The UK Ministry of Defence (MOD) is no stranger to a bad idea. Nobody who has spent more than five minutes in or round the UK military would deny it. The MOD’s latest project is a ‘green’ drone. In itself, this is a symptom of a broader global push towards ‘sustainable’ brands of warfare. This increasingly sees national militaries, and their worldviews, being used to grapple with an issue which has no military solution. Being oppressed or killed by green military equipment, let’s be honest, is hardly different from being oppressed or killed by the usual hardware.
So what’s the story?
In their quest for some good green optics, the MOD have enlisted none other than Elbit Systems. Yes, the firm which supplies 85 percent of Israel’s drones. The same Elbit Systems whose London HQ was blockaded by anti-arms-trade activists just days ago. Elbit’s latest offering: the Sustainable Aviation Pathfinder. Alongside their partner, global defence contractor KBR, Elbit announced they would begin initial test flights soon:
Affinity Flying Training Services Ltd (Affinity), has embarked on a series of battery-powered flight tests for the UK Ministry of Defence to assess the feasibility of environmentally friendly alternatives to current military aircraft.
Yes, you read correctly: “environmentally friendly alternatives to current military aircraft”. War is going green, and the MOD are trying extremely hard to make this sound like a feasible idea. This seems like a good opportunity to have a look at the MOD’s record on the environment.
Little green men?
Scientists for Global Responsibility (SGR) have compiled data which can help the MOD. That is, if the department is really serious about the environment. For example, the MOD produced 3.2mn tonnes of CO2 equivalent (CO2e) in 2016.2017. That is 3 percent of the UK’s national CO2e.
But this does not include CO2e produced by actual warfighting or defence contractors. Indeed, the UK was a key party in the War on Terror, which SGR say produced 3000mn tonnes of CO2e between 2001 and 2017.
Let’s be clear. Recent campaigns have made the climate worse. As The Canary reported previously:
The Costs of War Project has also asserted that the enduring military actions in Afghanistan, Iraq, and Pakistan have resulted in “the degradation of the natural resources in these countries and a radical destruction of forest cover”. It said “the animal and bird populations have also been adversely affected”.
A global problem
The issue is not limited to the UK military. Globally, militaries have started to position themselves as a leading force in climate politics. However, some campaigners ask what the implications of this really are. According to Nick Buxton from the Transnational Institute (TNI), we should be very cautious about letting militaries lead on climate change:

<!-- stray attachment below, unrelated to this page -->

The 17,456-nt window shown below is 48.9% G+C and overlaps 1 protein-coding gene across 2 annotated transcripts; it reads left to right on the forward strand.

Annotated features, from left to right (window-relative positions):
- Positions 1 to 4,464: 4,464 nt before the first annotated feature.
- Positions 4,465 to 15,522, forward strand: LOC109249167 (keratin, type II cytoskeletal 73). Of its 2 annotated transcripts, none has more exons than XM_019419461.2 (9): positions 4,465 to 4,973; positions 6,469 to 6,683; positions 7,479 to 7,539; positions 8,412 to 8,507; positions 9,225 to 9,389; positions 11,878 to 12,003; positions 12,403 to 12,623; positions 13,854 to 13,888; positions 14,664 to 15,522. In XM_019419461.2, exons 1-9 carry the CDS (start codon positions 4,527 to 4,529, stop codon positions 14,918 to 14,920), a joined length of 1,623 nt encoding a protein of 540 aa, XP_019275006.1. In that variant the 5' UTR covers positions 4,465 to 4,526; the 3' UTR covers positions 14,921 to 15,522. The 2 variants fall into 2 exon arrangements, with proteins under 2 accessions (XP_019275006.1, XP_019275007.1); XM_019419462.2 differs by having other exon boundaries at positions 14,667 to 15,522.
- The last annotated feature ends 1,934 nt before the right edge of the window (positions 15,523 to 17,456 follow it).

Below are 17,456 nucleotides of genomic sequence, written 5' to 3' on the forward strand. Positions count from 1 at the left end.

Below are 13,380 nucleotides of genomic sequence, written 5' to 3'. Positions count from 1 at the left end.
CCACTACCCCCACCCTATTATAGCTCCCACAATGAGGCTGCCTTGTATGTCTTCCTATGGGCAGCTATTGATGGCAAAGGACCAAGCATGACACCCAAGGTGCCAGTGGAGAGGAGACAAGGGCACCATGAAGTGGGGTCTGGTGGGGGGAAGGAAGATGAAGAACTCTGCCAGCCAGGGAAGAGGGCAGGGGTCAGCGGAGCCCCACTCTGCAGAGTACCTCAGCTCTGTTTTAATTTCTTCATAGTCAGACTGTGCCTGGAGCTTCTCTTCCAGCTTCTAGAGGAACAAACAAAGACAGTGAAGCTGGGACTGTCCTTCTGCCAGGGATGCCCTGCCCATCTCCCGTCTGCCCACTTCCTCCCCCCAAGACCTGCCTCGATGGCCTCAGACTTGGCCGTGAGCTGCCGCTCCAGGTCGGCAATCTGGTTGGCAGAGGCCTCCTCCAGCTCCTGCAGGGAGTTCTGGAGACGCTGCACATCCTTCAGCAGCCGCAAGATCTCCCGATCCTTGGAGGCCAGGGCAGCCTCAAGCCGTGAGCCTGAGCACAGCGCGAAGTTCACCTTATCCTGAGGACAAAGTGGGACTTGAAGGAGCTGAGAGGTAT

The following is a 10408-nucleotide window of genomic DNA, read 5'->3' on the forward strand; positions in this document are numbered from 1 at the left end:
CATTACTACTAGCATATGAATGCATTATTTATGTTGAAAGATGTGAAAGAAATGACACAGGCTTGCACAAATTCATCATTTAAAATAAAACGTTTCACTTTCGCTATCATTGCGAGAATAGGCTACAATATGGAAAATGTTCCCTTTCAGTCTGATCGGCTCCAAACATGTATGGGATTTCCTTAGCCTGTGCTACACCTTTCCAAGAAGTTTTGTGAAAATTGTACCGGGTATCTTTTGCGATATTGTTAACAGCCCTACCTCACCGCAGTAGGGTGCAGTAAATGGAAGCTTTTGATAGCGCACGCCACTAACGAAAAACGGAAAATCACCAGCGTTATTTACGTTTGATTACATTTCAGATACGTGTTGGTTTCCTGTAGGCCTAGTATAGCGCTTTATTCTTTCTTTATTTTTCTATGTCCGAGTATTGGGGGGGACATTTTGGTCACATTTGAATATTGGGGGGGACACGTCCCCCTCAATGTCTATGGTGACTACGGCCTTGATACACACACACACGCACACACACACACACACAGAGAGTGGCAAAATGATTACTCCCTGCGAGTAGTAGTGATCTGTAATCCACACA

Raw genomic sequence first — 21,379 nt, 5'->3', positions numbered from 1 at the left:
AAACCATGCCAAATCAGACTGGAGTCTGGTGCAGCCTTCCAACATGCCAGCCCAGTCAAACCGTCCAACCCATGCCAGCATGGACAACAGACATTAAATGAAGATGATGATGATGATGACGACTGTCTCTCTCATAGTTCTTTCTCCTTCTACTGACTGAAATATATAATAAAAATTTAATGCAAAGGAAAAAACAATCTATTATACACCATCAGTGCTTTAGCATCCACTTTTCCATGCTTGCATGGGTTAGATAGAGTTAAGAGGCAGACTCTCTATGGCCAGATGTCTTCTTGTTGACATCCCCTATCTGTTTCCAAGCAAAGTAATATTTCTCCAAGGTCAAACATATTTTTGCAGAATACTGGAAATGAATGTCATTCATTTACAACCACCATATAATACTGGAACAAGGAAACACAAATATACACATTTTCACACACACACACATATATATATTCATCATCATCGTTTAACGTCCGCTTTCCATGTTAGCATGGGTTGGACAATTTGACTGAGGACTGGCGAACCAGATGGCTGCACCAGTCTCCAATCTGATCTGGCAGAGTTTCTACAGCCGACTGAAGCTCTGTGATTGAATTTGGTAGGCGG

…by framing climate change as a security matter, it also has significant consequences in shaping how we respond to a warming planet. As the climate crisis unfolds, is the military the institution we want to turn to for solutions?
And as TNI point out in their climate security primer:
The fundamental problem with making climate change a security issue is that it responds to a crisis caused by systemic injustice with ‘security’ solutions, hardwired in an ideology and institutions designed to seek control and continuity.
At a time when limiting climate change and ensuring a just transition requires a radical redistribution of power and wealth, a security approach seeks to perpetuate the status quo.
Ignoring the threat?
Despite the green rhetoric around, for example, the new drone project, the UK’s own review suggests that the country’s leaders are unwilling to change course in order to counter climate change.
As the militarism monitor Forces Watch has it:
…the government’s recent Integrated Defence and Security Review gives a strong indication that, despite some discussion of the challenges posed by climate change, the nation state and national interest will continue to be prioritised. The new competitive age – powered by defence and security industries – envisioned by the review falls far short of facilitating the kind of cooperative approaches we need in the face of climate emergency.
As we’ve heard here, national militaries and arms firms have no solutions to the biggest security threat facing humanity. However, they are desperate to tick some ‘environmental’ boxes, whilst continuing to be major polluters.
At its core, the Elbit ‘eco-drone’ project is a gimmick. Its one which allows a morally dubious firm to tout its environmental credentials, all whilst making money, contributing to emissions, and causing harm. Because, at the end of the day, a missile fired from a ‘sustainable’ drone has the same effect as one fired from any other – at least for the people at the receiving end.
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